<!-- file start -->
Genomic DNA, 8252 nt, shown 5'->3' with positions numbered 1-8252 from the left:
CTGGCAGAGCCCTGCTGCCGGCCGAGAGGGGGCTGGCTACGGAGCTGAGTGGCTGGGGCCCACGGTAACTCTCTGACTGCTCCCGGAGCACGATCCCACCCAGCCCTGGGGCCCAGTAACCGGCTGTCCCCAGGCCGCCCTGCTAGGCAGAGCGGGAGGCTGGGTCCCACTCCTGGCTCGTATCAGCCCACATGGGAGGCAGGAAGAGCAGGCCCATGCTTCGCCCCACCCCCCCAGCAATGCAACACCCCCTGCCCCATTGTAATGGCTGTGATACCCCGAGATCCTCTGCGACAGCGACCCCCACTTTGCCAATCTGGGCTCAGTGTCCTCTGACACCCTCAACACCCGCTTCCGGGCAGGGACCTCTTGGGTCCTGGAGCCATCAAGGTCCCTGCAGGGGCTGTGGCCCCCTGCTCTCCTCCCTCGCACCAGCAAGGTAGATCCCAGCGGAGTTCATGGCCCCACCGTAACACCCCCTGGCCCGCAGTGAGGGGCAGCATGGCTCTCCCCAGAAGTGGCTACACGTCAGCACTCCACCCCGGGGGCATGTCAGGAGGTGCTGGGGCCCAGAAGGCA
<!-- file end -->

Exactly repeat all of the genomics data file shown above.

Genomic DNA, 8252 nt, shown 5'->3' with positions numbered 1-8252 from the left:
CTGGCAGAGCCCTGCTGCCGGCCGAGAGGGGGCTGGCTACGGAGCTGAGTGGCTGGGGCCCACGGTAACTCTCTGACTGCTCCCGGAGCACGATCCCACCCAGCCCTGGGGCCCAGTAACCGGCTGTCCCCAGGCCGCCCTGCTAGGCAGAGCGGGAGGCTGGGTCCCACTCCTGGCTCGTATCAGCCCACATGGGAGGCAGGAAGAGCAGGCCCATGCTTCGCCCCACCCCCCCAGCAATGCAACACCCCCTGCCCCATTGTAATGGCTGTGATACCCCGAGATCCTCTGCGACAGCGACCCCCACTTTGCCAATCTGGGCTCAGTGTCCTCTGACACCCTCAACACCCGCTTCCGGGCAGGGACCTCTTGGGTCCTGGAGCCATCAAGGTCCCTGCAGGGGCTGTGGCCCCCTGCTCTCCTCCCTCGCACCAGCAAGGTAGATCCCAGCGGAGTTCATGGCCCCACCGTAACACCCCCTGGCCCGCAGTGAGGGGCAGCATGGCTCTCCCCAGAAGTGGCTACACGTCAGCACTCCACCCCGGGGGCATGTCAGGAGGTGCTGGGGCCCAGAAGGCA